In another work, Úbeda et al. (2005) have recently reported that SOS induction by low doses of ciprofloxacin promotes the transference of pathogenicity island-encoded virulence factors in Staphylococcus aureus. They convincingly show that the pathogenicity island SaPIbov1 is mobilized after SOS induction of some different temperate phages and is then packaged into phage-like particles and transferred at a high frequency (Úbeda et al., 2005). Other mobile genetic elements have also been observed to increase their transfer frequency under the challenge of non-SOS-inducing antibiotics. Stevens et al. (1993) showed that a 100-fold increase in gene transfer was induced by exposure to low concentrations of tetracycline in Bacteroides strains harbouring conjugative transposons (all encoding tetracycline resistance). Similar enhancing effects of this antibiotic have been observed for conjugative transposons of other bacterial genera such as Enterococcus faecalis (Torres et al., 1991). Another case of SOS-independent antibiotic induction of horizontal transfer was reported about two decades ago. Barr et al. (1986) showed that exposure of S. aureus cultures to subinhibitory concentrations of some β-lactams increased the transfer of a plasmid with tetracycline resistance by a factor of 100–1000-fold. They suggested that this phenomenon was probably due to the formation of large bacterial aggregates (Barr et al., 1986). More recently, (Prudhomme et al., 2006) showed that of some antibiotics are capable of inducing DNA transformation, via competence, in the naturally competent S. pneumoniae. They demonstrated that sub-MICs of different antibiotics induced transcriptional activation of the com regulon, which comprises a set of genes related to DNA uptake and the capacity to kill noncompetent cells. Although the specific molecular mechanism remains unknown, it presumably proceeds in an SOS-independent manner, as S. pneumoniae lacks any SOS-like system (Prudhomme et al., 2006).
Besides lateral transfer, recombination has been shown to increase under antibiotic stress. Lopez et al. (2007) have recently described ciprofloxacin as a stimulator of intrachromosomal genetic recombination (recombination of DNA sequences from the same chromosome) of both identical and divergent DNA sequences in E. coli. As discussed previously, quinolones have long been known to induce SOS by producing single-stranded DNA. This result should not be surprising as high levels of RecA are known to increase the recombination frequency between divergent sequences (Dimpfl & Echols, 1989; Matic et al., 1995). In fact, it has been suggested that the prevention of LexA cleavage during antibiotic treatment may render bacteria unable to develop antibiotic resistance (Cirz et al., 2005). However, the most striking result of the work from Lopez et al. (2007) is that this ciprofloxacin-stimulated recombination is not dependent on SOS induction, as this stimulation also occurs in a mutant carrying a cleavage-resistant LexA protein and hence cannot trigger the SOS response. Consequently, they suggested to inhibit RecA rather than LexA to prevent both the antibiotic resistance development produced via mutation and the spread and improvement via recombination (Lopez et al., 2007). Intrachromosomal recombination may provide shortcuts to adaptation by allowing the reshuffling between single mutants, in contrast to the time-consuming serial accumulation of successive mutations (Crameri et al., 1998). A paradigmatic example could be the case of extended-spectrum β-lactamases, which have been reported to be the result of combining a reduced number of mutations (Blazquez et al., 1995, 2000).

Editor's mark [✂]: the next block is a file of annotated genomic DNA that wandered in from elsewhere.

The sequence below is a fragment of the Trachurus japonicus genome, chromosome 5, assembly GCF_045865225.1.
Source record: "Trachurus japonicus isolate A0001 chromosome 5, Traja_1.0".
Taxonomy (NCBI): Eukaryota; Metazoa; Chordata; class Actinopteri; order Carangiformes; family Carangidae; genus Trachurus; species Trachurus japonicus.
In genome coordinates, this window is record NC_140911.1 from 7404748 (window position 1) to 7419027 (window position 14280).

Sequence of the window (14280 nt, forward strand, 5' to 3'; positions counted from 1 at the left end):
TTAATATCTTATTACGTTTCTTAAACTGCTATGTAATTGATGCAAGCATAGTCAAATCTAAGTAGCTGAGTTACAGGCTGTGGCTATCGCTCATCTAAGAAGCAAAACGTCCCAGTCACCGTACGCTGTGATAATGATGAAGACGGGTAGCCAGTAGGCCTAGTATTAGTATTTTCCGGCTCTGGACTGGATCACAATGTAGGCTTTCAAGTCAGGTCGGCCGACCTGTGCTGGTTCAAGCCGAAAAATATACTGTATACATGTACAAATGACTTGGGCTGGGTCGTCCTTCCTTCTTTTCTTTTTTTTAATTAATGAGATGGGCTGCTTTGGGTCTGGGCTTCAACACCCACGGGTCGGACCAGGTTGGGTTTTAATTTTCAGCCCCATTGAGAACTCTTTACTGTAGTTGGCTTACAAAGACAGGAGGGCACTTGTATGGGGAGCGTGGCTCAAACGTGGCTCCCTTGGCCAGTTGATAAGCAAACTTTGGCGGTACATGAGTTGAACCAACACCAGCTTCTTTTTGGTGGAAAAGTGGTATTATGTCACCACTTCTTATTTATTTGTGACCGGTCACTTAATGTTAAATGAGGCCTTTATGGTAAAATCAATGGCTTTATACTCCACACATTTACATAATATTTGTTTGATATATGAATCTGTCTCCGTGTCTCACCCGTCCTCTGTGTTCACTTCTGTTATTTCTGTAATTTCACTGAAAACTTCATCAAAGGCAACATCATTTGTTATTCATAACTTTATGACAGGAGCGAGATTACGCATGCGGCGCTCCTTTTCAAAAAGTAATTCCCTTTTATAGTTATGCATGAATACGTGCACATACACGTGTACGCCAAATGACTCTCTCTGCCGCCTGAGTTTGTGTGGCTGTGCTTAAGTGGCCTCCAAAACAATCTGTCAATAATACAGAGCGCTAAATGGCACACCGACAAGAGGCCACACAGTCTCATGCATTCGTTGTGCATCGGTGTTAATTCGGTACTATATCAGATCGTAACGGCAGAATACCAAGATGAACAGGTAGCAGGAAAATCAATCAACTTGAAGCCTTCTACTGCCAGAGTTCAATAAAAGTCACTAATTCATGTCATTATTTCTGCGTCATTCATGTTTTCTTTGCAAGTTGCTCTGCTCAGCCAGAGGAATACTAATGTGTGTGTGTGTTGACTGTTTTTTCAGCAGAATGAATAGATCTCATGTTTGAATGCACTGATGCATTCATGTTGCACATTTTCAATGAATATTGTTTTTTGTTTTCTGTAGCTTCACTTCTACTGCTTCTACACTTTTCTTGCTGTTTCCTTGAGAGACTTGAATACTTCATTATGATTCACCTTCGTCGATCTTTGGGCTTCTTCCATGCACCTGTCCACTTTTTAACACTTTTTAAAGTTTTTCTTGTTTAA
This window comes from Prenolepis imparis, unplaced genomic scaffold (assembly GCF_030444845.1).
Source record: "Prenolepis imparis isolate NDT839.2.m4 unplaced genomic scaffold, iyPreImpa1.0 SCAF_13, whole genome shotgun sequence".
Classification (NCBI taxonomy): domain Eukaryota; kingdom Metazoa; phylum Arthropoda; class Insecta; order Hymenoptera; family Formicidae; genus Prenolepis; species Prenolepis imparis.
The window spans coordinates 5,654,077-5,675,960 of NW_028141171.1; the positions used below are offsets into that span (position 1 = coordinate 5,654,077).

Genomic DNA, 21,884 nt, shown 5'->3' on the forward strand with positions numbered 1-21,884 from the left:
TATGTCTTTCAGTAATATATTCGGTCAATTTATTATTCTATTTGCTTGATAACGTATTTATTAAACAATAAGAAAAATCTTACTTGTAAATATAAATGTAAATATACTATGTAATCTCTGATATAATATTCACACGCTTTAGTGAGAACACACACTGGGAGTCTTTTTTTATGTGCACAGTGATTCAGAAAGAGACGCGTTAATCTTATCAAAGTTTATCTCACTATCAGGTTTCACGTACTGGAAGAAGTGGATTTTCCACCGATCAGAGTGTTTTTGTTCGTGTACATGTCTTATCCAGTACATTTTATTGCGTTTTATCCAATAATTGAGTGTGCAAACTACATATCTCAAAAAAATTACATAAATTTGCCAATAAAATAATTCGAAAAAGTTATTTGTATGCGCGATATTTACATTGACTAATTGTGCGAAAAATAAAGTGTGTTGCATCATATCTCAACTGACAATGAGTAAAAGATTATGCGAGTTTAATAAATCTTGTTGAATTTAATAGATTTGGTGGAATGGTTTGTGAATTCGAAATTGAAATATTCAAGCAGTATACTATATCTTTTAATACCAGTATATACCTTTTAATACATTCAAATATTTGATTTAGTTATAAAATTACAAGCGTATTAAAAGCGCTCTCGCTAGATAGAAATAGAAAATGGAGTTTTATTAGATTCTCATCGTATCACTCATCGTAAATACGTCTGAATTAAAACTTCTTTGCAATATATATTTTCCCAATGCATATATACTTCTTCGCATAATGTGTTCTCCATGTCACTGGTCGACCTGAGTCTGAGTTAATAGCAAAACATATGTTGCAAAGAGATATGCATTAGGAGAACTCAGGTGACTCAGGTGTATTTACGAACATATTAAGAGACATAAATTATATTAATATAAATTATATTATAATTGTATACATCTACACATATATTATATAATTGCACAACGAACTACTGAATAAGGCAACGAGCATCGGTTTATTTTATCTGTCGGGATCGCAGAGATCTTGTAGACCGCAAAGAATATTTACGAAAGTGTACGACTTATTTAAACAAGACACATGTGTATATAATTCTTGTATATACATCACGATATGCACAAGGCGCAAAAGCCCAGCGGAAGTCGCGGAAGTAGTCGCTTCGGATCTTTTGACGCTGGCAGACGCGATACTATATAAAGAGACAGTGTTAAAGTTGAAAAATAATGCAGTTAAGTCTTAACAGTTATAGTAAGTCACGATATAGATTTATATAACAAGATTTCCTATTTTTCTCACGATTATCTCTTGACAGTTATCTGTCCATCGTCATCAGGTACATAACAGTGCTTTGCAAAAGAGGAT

Despite all these data illustrating the capacity of low doses of some antibiotics to enhance mutation, recombination and HGT, not all the described side effects of antibiotics imply heightening evolvability, defined as the capacity to generate the selectable variation needed to respond to selection pressure (Houle, 1992). Interestingly, the opposite effect has also been reported. It has been known for decades that some antibiotics, among a wide variety of chemicals, can inhibit conjugation, show preferential toxicity against plasmid-bearing cells or stimulate plasmid curing (Viljanen & Boratynski, 1991). For instance, ciprofloxacin can impede R-plasmid transfer by inhibiting conjugation in E. coli (Weisser & Wiedemann, 1987). Another example can be found in Al-Masaudi et al. (1991), where sub-MICs of the antibiotic mupirocin have been shown to reduce the conjugative transfer of the S. aureus gentamicin resistance plasmid pWG613 by >1000-fold.
Are those phenomena biologically and clinically relevant?
According to the recent studies discussed here, it seems that a frightening panorama is emerging: antibiotic therapy might lead to the unfortunate outcome of generating more hazardous pathogens with increased virulence and resistance levels. It is worth noting that, to date, it remains to be proven to what extent such effects play an important role in the final emergence of clinically relevant virulent and antibiotic-resistant mutants in naturally occurring bacterial populations.